The Yield Anomaly in CoTi

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The Yield Anomaly in CoTi 1

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M. Wittmann , I. Baker and N.D. Evans 1

Thayer School of Engineering, Dartmouth College, Hanover, NH 03755-8000, U.S.A

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Oak Ridge National Laboratory, Metals and Ceramics Division, Bldg. 5500, MS 6376, Oak Ridge, TN 37831-6376, U.S.A.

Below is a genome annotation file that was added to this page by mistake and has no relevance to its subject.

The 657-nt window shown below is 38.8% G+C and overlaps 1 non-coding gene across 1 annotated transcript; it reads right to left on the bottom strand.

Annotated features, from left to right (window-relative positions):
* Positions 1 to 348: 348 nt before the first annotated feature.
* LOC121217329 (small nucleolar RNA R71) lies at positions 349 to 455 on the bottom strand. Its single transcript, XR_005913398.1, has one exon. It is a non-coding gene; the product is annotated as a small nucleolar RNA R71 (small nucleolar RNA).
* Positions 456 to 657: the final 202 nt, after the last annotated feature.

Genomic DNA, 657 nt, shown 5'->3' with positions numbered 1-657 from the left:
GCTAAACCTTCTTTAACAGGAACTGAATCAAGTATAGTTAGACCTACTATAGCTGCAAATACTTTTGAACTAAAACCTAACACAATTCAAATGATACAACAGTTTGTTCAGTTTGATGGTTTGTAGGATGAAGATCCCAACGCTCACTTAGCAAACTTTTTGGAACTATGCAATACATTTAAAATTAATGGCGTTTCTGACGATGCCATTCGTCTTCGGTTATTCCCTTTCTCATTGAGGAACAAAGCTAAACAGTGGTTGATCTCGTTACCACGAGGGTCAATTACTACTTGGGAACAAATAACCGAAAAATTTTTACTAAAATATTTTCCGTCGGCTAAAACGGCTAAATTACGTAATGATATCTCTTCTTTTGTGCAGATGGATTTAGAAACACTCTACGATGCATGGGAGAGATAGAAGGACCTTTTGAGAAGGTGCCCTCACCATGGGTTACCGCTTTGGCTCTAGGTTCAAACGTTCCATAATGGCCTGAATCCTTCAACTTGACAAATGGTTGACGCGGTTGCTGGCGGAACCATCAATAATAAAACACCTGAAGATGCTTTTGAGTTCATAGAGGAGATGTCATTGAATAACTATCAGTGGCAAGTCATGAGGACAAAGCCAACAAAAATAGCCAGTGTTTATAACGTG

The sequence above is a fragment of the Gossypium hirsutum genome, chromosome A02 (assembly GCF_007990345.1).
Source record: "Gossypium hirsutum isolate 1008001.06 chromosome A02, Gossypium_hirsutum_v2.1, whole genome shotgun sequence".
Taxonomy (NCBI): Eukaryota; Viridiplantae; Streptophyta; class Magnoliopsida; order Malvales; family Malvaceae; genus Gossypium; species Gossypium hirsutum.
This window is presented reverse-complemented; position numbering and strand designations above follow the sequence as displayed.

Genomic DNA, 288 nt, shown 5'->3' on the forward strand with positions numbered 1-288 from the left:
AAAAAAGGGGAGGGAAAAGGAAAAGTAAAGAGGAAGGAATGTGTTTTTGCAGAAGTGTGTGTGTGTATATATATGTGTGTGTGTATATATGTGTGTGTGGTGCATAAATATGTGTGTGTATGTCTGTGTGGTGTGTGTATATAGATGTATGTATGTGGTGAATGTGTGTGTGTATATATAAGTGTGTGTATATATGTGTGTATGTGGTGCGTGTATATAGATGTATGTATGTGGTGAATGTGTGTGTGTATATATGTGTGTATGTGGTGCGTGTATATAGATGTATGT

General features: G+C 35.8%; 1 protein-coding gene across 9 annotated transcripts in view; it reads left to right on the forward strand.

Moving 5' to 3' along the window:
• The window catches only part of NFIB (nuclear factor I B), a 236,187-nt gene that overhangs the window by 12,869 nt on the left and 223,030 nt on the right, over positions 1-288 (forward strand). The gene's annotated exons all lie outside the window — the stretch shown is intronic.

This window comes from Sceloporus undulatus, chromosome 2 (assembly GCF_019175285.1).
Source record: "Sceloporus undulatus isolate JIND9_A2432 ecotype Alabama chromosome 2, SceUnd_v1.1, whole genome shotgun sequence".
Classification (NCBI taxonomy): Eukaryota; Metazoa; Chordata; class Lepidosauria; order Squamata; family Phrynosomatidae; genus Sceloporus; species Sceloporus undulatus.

ABSTRACT Compression tests performed on both stoichiometric and cobalt-rich CoTi over a range of temperatures show a positive temperature dependence of the yield stress with increasing temperature, before a decline occurs at high temperatures. In the region of the peak yield stress, serrated yielding and a negative rate sensitivity of the yield stress were observed. Static strainaging also occurs. These observations are consistent with strong solute-dislocation interactions. Results from quenching experiments and strain rate change tests are presented, together with transmission electron microscope observations of the dislocation structures below, at, and slightly above the peak temperature. The results suggest that the yield anomaly in CoTi can be accounted for by a classical dynamic strain aging mechanism. INTRODUCTION The cobalt–transition metal B2 compounds CoTi, CoHf and CoZr remain ordered up to their melting points, deform by movement of a dislocations [1,2], and exhibit a positive flow stress dependence with temperature [3,4,5]. Since the a dislocations are not dissociated into partials [1,6,7], the yield anomaly cannot be explained by a mechanism that relies on cross slip (locking) to a plane on which the APB energy is lower [8]. The mechanical properties and dislocation behavior of CoTi have been investigated most [1,3,6,7,9]. Based on their experimental observations, Takasugi and Hanada [10] proposed that the yield anomaly arises from increased frictional force due to the spreading of the screw dislocation core, the socalled core dissociation mechanism. There is circumstantial evidence to support this mechanism. There is an apparent violation of Schmid’s law in CoTi [2], suggesting that the core spreading is stress induced; transmission electron microscope (TEM) observations of specimens strained at intermediate temperatures revealed some bowing of the screw dislocations from apparent pinning points [1]; and high-resolution electron microscopy showed that some screw dislocations had indeed undergone a core-dissociation on a non-slip {100} plane [9]. However, a shortcoming of the core dissociation mechanism is that it is unclear why there should be a yield stress peak, and not merely increasing yield strength with increasing temperature since increased temperatures would presumably cause more core spreading and greater dislocation pinning. The vacancy-hardening model was developed to describe the yield anomaly in FeAl [11], and it is possible that this other mechanism is responsible for the yield anomaly in CoTi. The vacancy-hardening model is not dependent on a specific dislocation mechanism, but associates the increased yield strength at intermediate temperatures with “solid solution strengthening” by vacancies. A peak in the yield st

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